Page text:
A Quiet Miracle

seeds on water - evoking quiet moment - photo by Evgenia Basyrova from Pexels

“May you take time to celebrate the quiet miracles that seek no attention.” —John O’Donohue

I recently began the Fourth Week of the Spiritual Exercises of St. Ignatius. One of my first assignments was to spend some time contemplating Mary meeting Jesus after the Resurrection. The fruits that came from that unique prayer experience took my breath away.

This meeting was not recorded in the Gospels. One of the graces of Ignatian contemplation, however, is that it gives us the tools to consider the “what ifs.” For example, what if this meeting of Mary and Jesus that wasn’t recorded still happened? What if it wasn’t documented on purpose? What if we don’t get to read about it because it was one of the quiet miracles, the kind that seeks no attention? What if it were the type of miracle where the evidence of it lies only in the deep recesses of our hearts?

If I let my imagination go there, it seems obvious that Jesus would visit his mom at some point after his Resurrection. It might even have been the first thing he did. It seems obvious to me that he would do it quietly, out of sight of anyone who would want to document it later. I imagine Jesus would desire this to be a precious moment shared only with his mom. When I picture this scene, my heart recognizes that this was a quiet miracle reserved just for her.

To me, Jesus meeting Mary was like any time God whispers to us instead of shouting. It’s like the appearance of God, not in the wind, the fire, and the great earthquakes (those naturally big spectacles that everyone can see for miles around) but in a tiny whisper entering one set of ears on a quiet night. (1 Kings 19:11–12)

When I first tried to imagine Jesus meeting Mary after the Resurrection, I thought, If I were Mary, I’d be at the tomb. I’d be looking to see if God made something miraculous out of this terrible event. Where was she? Upon further reflection, however, I think I would be home instead. I’d be missing my son, but I’d also be throwing myself into work and trying to keep that bit of faith the angel asked me to have from the first moment I said “Yes.”

As I worked around the house, I would also be struggling to convince myself that it was all real, that my Son was God, and I was chosen for this pain. I’d be wondering if God would send me a sign to make the grief lessen or go away. I’d be looking out my window for the fire. I’d be checking my house frame for the reverberations of the earthquake. I’d be so focused on looking for the big miracle that I’d probably miss my son walking in the door casually as if he were coming over for Sunday dinner. I’d almost miss his gentle touch on my shoulder, a bouquet of flowers picked from the yard in his hand.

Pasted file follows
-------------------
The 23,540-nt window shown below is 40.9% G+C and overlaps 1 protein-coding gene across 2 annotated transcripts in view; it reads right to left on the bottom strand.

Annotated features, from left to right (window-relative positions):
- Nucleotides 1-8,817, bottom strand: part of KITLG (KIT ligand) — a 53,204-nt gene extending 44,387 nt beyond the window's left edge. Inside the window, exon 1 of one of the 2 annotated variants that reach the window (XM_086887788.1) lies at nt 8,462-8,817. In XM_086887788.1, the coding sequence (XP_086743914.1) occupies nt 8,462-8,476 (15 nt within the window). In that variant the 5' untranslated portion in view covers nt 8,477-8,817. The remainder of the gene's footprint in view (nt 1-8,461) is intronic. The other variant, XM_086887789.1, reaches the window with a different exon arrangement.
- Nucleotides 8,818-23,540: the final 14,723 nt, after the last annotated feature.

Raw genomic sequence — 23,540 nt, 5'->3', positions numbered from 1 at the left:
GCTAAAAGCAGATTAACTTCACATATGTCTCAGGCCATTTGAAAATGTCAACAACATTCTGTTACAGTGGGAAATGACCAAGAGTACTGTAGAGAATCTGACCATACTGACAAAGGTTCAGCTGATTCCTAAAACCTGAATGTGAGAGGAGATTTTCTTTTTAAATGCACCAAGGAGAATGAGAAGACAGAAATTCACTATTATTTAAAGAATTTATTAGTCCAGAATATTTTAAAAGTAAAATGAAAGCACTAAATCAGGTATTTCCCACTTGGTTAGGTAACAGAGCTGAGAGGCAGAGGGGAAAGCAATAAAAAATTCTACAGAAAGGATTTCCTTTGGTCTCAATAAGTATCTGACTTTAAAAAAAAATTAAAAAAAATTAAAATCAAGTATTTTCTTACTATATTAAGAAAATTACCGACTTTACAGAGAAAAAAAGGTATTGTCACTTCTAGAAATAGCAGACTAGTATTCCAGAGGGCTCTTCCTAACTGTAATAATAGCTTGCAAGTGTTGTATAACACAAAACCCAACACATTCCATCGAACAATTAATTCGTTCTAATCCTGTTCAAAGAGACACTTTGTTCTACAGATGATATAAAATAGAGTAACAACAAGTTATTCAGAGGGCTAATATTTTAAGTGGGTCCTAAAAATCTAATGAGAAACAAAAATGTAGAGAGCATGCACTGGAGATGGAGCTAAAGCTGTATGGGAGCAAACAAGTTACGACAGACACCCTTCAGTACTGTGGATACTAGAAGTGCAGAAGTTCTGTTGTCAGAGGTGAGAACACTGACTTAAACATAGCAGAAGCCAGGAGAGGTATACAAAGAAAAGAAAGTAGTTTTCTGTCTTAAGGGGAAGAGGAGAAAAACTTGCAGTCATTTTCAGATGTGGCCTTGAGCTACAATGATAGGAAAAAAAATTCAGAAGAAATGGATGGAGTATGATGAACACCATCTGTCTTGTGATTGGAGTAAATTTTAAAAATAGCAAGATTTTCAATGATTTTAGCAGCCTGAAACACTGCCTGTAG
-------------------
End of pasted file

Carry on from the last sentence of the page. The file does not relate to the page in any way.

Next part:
I would almost miss the quiet miracle in the loud wake of my grief.

Maybe I imagine it this way because I want to believe wholeheartedly in the quiet miracles, the holes in the Gospel stories that remind me that not everything God does is for public consumption. If I can believe that Jesus met Mary in a quiet moment after his Resurrection, then I can believe that Jesus wants to meet me too, in the most ordinary of moments.

I can leave my ears open for the tiny whisper on a quiet night that says, “I am here.”

Photo by Evgenia Basyrova from Pexels.

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Gretchen Crowder
Gretchen Crowder has served as a campus minister and Ignatian educator for the Jesuit Dallas community for the last 15 years. She is also a freelance writer and speaker and is the host of Loved As You Are: An Ignatian Podcast. She has a B.S. in mathematics and a M.Ed. from the University of Notre Dame as well as an M.T.S. from the University of Dallas. She resides in Dallas, TX, with her husband, three boys, and an ever-growing number of pets.


  1. Having my son unexpectedly die at age 45 two years ago and one year after my husband’s passing just brought back the memories of the love we shared and continued to share beyond the grave in the land of ongoing grief. Thank you Gretchen for a beautiful piece with such meaning- of course it happened!

  2. Thank you Gretchen, that was so beautiful and very believable. On thinking about it i imagine Mary would be the FIRST person He would visit. I as did some others , cry as I read it. May God Bless you and keep you safe & well. A.M.D.G.

  3. Thank you for sharing a very emotional encounter. I had tears as I read your words. This is one of the most profound meditations I have done in my years with Ignatian Spirituality. Yes, Jesus would bring flowers to his mother, a gentle token of the loving bond between them. Mary was there as he died. I’m sure she was expecting his return as he said. This is a keeper. I am printing to reread often to place myself in the moment.

  4. Thank you for this wonderful piece,Gretchen. I thought back to the quiet moments when I waited for my 19 year old son to come from work late in the evening. We would sit and spend a few minutes together sharing a a bit about our day. Thank you for bringing this time back to me.

  5. Gretchen: I never thought of the mother-son relationship following His resurrection. “The flowers He picked in the garden…” got to me. I remember the bouquets of “nature’s flowers” my adult sons picked for me many years ago. Thank you for a beautiful reminder of the strength of quiet.

  6. Oh my gosh Gretchen you have wrote a piece that is what?Your opus? This is a keeper. I’m going to print it out and save it. It is so special. The first lines made my soul leap. Very , very, very good piece. Now where is my tissues to wipe the tears.


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